E-Cigarettes: Should we really be worried in 2019?

Posted by Anslee Sewell on Sep 20, 2019

E-Cigarettes: Should we really be worried in 2019?

In the past month, it has almost been impossible to miss all of the issues that have been arising from alleged e-cigarette use. According to the Center for Disease Control and Prevention, “There are 530 cases of lung injury reported from 38 states…and 7 deaths have been confirmed in 6 states” that all have a history of e-cigarette product use. With the epidemic arising, we have seen some actions taken by the Government and the FDA to prevent, and in some cases completely ban, the use of flavored vape products.  

picture of CDC

Right now the CDC cannot pinpoint exactly what is causing the lung related illnesses. They said, “Most patients have reported a history of using e-cigarette products containing THC. Many patients have reported using THC and nicotine. Some have reported the use of e-cigarette products containing only nicotine.” The FDA came out with a report saying that many of the samples that they have tested in the investigation have been vape products containing THC, and some of the products also contained significant amounts of Vitamin E Acetate. While they can’t conclude that Vitamin E Acetate is the culprit, they believe it can have a significant influence.

This means no one is actually sure what these patients are actually smoking or if nicotine-based vaping products are even causing these issues. While the sale of THC products is legal in some US states, most states still prohibit the sale of THC meaning patients may be reluctant to tell their providers about using THC related products. Therefore, there is no actual evidence of any nicotine-based product causing any of the lung-related problems, so why is the government blaming all nicotine-based vape products?

Image result for thc cartridge

The Trump Administration officials announced that they want to enact a legislation to ban flavored e-cigarette use days after these reported cases became public. In an interview with Dr. Patrick Harris, president of the American Medical Association, Harris stated, “the AMA has long called on the FDA to regulate e-cigarettes, particularly banning flavors and marketing practices that enhance the appeal of e-cigarette products to youth.” Similarly, New York Governor Andrew Cuomo enacted a statewide ban on the sale of flavored e-cigarettes stating that the flavors are “obviously targeted to young people.” Each of these new legislations are arising due to the increased number of teens using vape products, but what does that have to do with preventing more cases of lung disease allegedly caused by vaping? It doesn’t.

On October 31, 2018, the FDA has issued a warning statement to vape manufacturers threatening a e-juice flavor ban due to the rise in teen use. It states,” that the FDA restrict distribution of certain flavored products.” So, the banning of flavored vape products is nothing new. While the rise of teens who use vape products has significantly increased, it is not a new trend when looking at the tobacco industry as a whole. From 1996-97 around 28% of teens reported smoking cigarettes in the past month according to the U.S. Department of Health. This was nearly 10 years after the minimum smoking age was raised to 18. The same report stated that in 2018 teen e-cigarette use in the past month increased to 26.7% while cigarette use decreased to 5%. E-cigarettes were introduced to the market in 2004, when cigarette use among teens was still popular and smokeless tobacco use was increasing. Therefore, teen tobacco use has always been popular, and teens are just choosing to use vaping products rather than cigarettes. So, the ban on e-cigarette flavors has always been on FDA’s agenda to combat teen use, and the increasing number of cases of lung-related illnesses allows the media, government, and FDA to easily enact these legislations.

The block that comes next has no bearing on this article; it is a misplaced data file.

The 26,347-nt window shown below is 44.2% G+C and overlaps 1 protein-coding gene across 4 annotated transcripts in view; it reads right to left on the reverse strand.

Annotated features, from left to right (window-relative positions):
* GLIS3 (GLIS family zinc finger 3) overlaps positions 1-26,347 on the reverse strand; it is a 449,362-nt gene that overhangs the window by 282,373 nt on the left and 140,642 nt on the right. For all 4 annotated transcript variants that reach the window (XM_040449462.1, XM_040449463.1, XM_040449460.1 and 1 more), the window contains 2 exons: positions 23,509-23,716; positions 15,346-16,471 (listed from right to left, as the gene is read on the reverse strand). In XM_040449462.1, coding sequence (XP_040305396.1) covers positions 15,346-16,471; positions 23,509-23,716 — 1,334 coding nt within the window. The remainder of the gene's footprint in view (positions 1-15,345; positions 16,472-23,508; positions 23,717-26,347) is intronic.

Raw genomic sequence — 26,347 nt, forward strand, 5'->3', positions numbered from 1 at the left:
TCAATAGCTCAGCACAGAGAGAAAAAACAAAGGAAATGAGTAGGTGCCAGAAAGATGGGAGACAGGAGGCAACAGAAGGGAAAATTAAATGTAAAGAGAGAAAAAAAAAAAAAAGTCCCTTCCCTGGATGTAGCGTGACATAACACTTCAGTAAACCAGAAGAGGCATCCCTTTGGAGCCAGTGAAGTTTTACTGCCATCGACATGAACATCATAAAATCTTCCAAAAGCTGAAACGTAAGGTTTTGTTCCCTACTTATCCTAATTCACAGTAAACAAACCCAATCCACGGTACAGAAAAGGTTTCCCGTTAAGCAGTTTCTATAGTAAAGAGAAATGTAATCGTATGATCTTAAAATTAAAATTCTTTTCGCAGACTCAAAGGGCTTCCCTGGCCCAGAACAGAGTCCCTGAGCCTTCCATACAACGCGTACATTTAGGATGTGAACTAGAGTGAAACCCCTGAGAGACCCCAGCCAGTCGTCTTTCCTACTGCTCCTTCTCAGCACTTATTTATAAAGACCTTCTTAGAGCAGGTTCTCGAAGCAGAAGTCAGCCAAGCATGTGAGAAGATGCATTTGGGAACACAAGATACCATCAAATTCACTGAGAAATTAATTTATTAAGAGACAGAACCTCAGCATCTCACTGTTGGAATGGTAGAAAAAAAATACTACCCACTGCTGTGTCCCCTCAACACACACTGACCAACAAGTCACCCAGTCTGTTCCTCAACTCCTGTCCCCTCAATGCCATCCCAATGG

In the end, no one knows what is causing these issues and the recent investigations are pointing to THC vape cartridges rather than nicotine-based vaping products. There is not enough evidence to suggest that vaping has or does not have any significantly harmful effects. The media and government are using these recent cases as a reason to quickly enact the flavor ban that they have been wanting to push for almost a year. The best way to prevent potential harm due to these products is to buy them from an authorized retailer and stay away from home-made products and those that are sold on the street. Whether the ban on e-juice flavors will be enacted nationwide is still unknown, the lung-related illness cases are not the reasoning behind it. So if you’re an avid vape user or looking for an alternative to cigarettes, keep calm and vape on.


Commissioner, O. of the. (n.d.). Vaping Illnesses: Help Protect Yourself. Avoid THC Vaping Products. Retrieved from

Commissioner, O. of the. (n.d.). Trump Administration Combating Epidemic of Youth E-Cigarette Use with Plan to Clear Market of Unauthorized, Non-Tobacco-Flavored E-Cigarette Products. Retrieved from

Commissioner, O. of the. (n.d.). Statement from FDA Commissioner Scott Gottlieb, M.D., on meetings with industry related to the agency's ongoing policy commitment to firmly address rising epidemic rates in youth e-cigarette use. Retrieved from

Office of Adolescent Health. (2019, May 1). Adolescents and Tobacco: Trends. Retrieved from

Trump Calls for Ban On Non-Tobacco Flavored Vaping Products. (2019, September 12). Retrieved from

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